The encounter was very instructive and summed up the position well: Bipan was not anti-Left but disillusioned with the organized Left. A more meaningful dialogue might have moderated Bipan, but would certainly have brought the two closer. That unfortunately was not to be. Bipan continued to evaluate Congress not as it actually was, but for its objective historical role in independent India. Given the Left’s aversion to Congress, Bipan became a persona-non-grata for the Left. Through the late 70s and 80s it remained a troubled relationship.

5. Indian Society after 1947: The next major intervention by Bipan was on the nature of Indian society in independent India. It was almost inevitable that during the 1990s and 2000s Bipan should have turned to independent India. He had retired from JNU and was no longer teaching history to students. The historical questions that engaged him always had a ring of contemporaneity. And so, Bipan, along with his students and colleagues – Mridula and Aditya Mukherjee, turned to a systematic scrutiny of politics in independent India. And here also Bipan chose his sources very carefully and then relied upon them. Just like Gandhi had been his ‘Guide’ during a tour of the nationalist movement, for independent India, it was Jawaharlal Nehru. Bipan paid great attention to Nehru and concluded that Nehru had embarked upon the historically unprecedented task of promoting economic growth within a parliamentary democratic framework. This was a unique Nehruvian practice which needed to be theorized upon. Just like Gandhi had practised his strategy during the nationalist struggle without theorizing it, so had Nehru practised his model in independent India without theorizing it.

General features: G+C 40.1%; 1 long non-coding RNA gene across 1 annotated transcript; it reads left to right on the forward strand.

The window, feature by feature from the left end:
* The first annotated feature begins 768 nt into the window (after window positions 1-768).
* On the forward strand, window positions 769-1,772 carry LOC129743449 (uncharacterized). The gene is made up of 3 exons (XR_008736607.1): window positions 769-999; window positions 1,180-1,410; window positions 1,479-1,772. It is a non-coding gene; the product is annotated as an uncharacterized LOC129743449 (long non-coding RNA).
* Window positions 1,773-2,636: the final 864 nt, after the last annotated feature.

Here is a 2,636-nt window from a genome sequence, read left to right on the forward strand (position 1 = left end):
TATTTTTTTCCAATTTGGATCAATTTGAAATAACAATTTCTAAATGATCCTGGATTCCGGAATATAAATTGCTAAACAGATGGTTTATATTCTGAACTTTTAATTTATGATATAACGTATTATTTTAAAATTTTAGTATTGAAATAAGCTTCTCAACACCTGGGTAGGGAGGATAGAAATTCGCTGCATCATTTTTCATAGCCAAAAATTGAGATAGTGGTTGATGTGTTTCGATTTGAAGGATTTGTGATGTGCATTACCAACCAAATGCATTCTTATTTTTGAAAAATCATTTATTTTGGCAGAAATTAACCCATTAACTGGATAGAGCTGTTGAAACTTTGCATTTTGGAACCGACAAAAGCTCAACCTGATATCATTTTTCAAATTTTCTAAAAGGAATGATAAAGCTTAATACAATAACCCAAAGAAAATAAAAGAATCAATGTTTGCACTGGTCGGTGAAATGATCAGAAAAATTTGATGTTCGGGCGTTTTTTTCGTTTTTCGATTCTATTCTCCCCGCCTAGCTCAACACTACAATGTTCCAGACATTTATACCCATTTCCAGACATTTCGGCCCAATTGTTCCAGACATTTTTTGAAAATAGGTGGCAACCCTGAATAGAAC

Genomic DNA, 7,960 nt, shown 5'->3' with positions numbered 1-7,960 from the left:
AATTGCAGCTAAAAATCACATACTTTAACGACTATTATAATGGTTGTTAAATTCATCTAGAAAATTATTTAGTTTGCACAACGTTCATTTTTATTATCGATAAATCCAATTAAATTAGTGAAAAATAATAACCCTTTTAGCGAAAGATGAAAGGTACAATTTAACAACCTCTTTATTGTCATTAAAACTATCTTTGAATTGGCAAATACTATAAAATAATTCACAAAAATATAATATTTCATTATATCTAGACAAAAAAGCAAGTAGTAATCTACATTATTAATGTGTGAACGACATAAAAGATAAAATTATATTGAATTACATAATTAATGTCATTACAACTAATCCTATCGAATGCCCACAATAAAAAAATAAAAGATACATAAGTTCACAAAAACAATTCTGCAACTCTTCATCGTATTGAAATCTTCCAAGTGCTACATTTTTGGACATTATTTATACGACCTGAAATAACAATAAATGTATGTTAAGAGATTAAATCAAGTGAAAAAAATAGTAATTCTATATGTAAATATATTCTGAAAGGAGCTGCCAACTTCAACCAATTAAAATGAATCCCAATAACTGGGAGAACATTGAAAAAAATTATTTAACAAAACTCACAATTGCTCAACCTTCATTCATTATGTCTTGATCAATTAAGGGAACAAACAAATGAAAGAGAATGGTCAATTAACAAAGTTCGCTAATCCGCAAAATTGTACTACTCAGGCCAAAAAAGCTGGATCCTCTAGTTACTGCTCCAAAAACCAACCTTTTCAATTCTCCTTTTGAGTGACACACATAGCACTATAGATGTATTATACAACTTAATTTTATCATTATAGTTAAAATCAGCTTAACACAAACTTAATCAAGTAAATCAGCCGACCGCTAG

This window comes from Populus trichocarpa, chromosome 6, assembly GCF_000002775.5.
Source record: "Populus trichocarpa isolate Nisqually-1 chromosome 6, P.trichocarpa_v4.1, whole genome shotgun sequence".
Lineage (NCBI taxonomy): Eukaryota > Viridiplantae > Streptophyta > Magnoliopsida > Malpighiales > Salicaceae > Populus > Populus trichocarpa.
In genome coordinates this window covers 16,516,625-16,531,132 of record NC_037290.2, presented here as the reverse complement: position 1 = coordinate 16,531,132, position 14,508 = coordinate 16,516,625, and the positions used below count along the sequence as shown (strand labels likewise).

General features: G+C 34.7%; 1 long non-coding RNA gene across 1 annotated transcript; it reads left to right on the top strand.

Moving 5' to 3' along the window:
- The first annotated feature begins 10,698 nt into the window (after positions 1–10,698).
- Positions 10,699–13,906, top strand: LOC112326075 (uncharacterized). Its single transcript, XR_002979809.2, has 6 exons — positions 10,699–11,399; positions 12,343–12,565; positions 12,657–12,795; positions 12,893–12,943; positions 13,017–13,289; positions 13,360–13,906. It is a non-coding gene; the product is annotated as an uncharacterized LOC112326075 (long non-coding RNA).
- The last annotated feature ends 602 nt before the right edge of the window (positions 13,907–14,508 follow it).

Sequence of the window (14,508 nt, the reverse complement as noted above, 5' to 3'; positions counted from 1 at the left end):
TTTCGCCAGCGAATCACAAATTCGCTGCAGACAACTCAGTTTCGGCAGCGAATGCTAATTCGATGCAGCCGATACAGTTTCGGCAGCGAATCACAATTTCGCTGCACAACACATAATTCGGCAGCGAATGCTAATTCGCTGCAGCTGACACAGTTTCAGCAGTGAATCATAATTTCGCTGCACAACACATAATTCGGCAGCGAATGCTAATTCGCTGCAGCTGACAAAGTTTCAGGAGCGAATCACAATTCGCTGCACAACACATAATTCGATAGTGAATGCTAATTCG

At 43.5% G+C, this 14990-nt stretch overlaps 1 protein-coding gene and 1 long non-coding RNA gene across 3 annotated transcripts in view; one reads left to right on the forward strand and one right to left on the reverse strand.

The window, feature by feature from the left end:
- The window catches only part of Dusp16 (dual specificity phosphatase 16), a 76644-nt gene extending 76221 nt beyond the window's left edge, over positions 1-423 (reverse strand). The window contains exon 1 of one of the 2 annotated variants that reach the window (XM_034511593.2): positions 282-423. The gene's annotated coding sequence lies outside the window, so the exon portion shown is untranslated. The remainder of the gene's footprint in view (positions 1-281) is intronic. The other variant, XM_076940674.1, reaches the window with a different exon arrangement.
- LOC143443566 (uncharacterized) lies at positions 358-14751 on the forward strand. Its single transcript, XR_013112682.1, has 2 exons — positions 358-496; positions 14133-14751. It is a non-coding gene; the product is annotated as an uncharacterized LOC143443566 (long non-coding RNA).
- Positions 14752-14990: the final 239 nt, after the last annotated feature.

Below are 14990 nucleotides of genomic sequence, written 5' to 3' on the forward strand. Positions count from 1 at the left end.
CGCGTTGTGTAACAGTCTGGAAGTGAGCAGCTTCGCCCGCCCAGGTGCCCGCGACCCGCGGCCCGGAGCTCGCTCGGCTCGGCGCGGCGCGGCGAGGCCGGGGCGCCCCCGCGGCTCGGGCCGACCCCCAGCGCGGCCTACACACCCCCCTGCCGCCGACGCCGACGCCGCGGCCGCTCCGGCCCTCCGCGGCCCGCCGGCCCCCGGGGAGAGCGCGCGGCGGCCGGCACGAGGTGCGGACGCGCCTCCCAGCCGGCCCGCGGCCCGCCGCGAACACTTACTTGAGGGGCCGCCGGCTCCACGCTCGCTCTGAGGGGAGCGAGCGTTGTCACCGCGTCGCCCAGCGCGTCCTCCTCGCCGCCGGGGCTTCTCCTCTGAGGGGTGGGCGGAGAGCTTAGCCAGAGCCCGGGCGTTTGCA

On the whole his appraisal of independent India was that it was a vibrant and dynamic society, not a static one. It had many accomplishments, but lots more needed to be done. Bipan’s (and also of Aditya and Mridula Mukherjee’s) appraisal of independent India was in a way an extension of his approach to the nationalist struggle. He clearly saw independent India as a product of the nationalist struggle. The administrative apparatus of independent India (bureaucracy, army, laws) was derived from British colonialism. But the ideological apparatus (making of the Indian nation, democracy, mass participation in politics, civil liberties, foreign policy, etc) was built almost entirely on the foundations created by the nationalist movement. It was almost as if the nationalist movement had cast its shadow ahead of itself.

Bipan’s positive appraisal of independent India was partly a response to an unsympathetic and dismissive treatment meted out by some of the foreign commentaries on India. Perhaps negligent of the complexities involved in transforming a huge and plural society like India, with long continuing traditions and two centuries of colonial rule, some of these commentators took recourse to denigration while describing Indian society. Obviously unhappy with this portrayal, Bipan set out to showcase the accomplishment of the Indian society after 1947.